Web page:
I have been thinking about my fears lately. Not intentionally or strategically; the fears, large and small, are a part of one’s everyday existence, at least for those brave enough to admit it. Most of the time, fears come and go, largely unnoticed by our consciousness and obscured by techniques we’ve developed in dodging direct interaction with those fears. At other times, though, when the daily demand on our time/energy/resources becomes too great, fears make their insidious appearance in the stream of our thoughts, disrupting the flow and disorienting the internal compass.
I am not one to wallow in helplessness; in fact, my response to a crisis is to immediately stage a tactical assault on the culprit, to dismantle it, systematically, logically, to talk myself through it or out of it. I gather facts, I outline, I make lists of pros and cons and of potential remedies. I look through my books, returning to trusted sources for advice, seeking new ones; I revisit my old journals; now and again, I talk to a friend (or, more often than not, my mother), I write, I do some yoga, I go for a run. Problem solved. Fears conquered. Moving forward.
This time was different. I thought I’d seen it all before: fears would well up, I’d work through them in my own established way and then watch them dissolve–a trusted pattern, been there, done that. But this time–this time was something else. Maybe it was the autumnal cold, or the crazy pace of my professional life and its demands, or the lack of rest, or maybe the aftermath of the hurricane. Unaffected, I found myself worrying about my loved ones, about strangers who have lost everything–or anything, about people I used to know in places I have visited. Are they OK? How are they holding up? and somewhere in the middle of this whirlpool of concerns about others, I realized that I wasn’t holding up at all.
That was unexpected, and I found that my trusted techniques were no match for the intensity of my feelings and the depth of my fears. They seemed so great that I could not even bear to open my eyes, figuratively speaking, and assess the issue. I muddled through my days, feeling the grit of anxiety just beneath the surface of my Self yet unable, unwilling, incapable to even breathe into it. I felt choked up on my run; I felt agitated in yoga; I felt my shoulders around my ears, creeping up slowly until there was pain. I felt incapable of opening my journal and picking up the pen, lest a monster appear. I felt paralyzed.
One thing I know for sure, and that is the impermanence of things. I knew that eventually fears would crack under their own pressure–that they would explode and rain on my head, and that I would have no other recourse but to acknowledge their existence and get better acquainted. I did not know what I would find in the debris.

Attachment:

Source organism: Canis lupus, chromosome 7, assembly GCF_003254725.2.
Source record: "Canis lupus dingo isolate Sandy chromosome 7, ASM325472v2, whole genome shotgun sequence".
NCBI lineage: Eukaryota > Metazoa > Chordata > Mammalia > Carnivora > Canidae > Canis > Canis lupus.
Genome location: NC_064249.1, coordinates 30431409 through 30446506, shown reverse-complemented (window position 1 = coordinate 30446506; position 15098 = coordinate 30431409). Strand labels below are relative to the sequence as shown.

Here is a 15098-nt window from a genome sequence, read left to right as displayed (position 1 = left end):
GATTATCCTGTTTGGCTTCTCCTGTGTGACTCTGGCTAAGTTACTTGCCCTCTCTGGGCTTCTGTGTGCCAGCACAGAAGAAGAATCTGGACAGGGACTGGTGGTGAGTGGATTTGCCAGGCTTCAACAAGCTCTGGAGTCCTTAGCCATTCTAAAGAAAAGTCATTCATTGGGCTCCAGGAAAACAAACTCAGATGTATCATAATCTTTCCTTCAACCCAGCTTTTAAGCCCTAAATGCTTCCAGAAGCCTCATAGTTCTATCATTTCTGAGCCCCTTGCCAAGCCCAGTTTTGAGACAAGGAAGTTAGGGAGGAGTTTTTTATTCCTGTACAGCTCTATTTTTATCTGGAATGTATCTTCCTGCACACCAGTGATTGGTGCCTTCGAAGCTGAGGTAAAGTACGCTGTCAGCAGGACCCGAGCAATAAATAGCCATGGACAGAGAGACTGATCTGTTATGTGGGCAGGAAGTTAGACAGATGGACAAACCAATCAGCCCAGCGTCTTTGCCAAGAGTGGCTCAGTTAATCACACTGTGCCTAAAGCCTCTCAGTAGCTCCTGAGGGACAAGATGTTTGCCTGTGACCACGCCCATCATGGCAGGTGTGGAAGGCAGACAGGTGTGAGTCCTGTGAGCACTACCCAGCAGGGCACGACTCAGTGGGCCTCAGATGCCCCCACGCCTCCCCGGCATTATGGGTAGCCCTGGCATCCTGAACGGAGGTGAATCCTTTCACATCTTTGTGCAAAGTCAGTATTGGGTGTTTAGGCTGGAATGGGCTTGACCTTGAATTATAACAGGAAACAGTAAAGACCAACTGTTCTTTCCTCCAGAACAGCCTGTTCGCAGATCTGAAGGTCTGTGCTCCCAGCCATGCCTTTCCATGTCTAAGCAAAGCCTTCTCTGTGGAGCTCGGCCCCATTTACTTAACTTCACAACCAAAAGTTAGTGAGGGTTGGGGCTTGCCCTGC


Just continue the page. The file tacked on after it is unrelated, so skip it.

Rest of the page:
Somehow, a pen found its way into my hands, and then the journal. I opened to the last entry and wrote down the date. And then: “I’m afraid.”
“Afraid of what?” asked something inside me.
“I’m afraid of… I’m afraid that…”
And slowly, the words started to flow onto the page. I surprised myself with the extent of honesty: I did not realize just how much I’d been avoiding thinking about a particular issue. The issue itself is not important. Important is the fact that I have managed to avoid articulating the whats and the whys for as long as I have. Yes, I’ve identified that issue and have even shared it with a few trusted friends… Actually, I take it back. I have never shared it with my friends as a fear, but always rather as a “choice I’ve made.” Not quite the same thing, is it?
But today I took the opportunity to have an honest conversation with myself. I wrote of my Fear, in all its gripping details, in the words I would not share with my closest confidante. Unedited, raggedy, stream-of-consciousness words. Suddenly, I was overcome with compassion. It is as though I’d stepped outside myself and saw a person in need of comfort, of reassurance, a need for acknowledgement that yes, these are rational concerns that are something to consider and address. This alone made me feel more at ease, and suddenly still, I realized that I was less afraid. At least I now know what I’m dealing with; and although there are deeper layers of details to work out, at least now I’m in a position to get the facts and to ask the right questions of myself and others, when the time comes.
The tidal wave of words started to retreat, and with it, my sense of uneasiness. My fears, some fears, will always be there. I’m OK with that. I feel very lucky to be able to contemplate these things, to be able to write about them, and now that I know how, to be able to honestly finish the sentence “I am afraid that…”–if only to myself.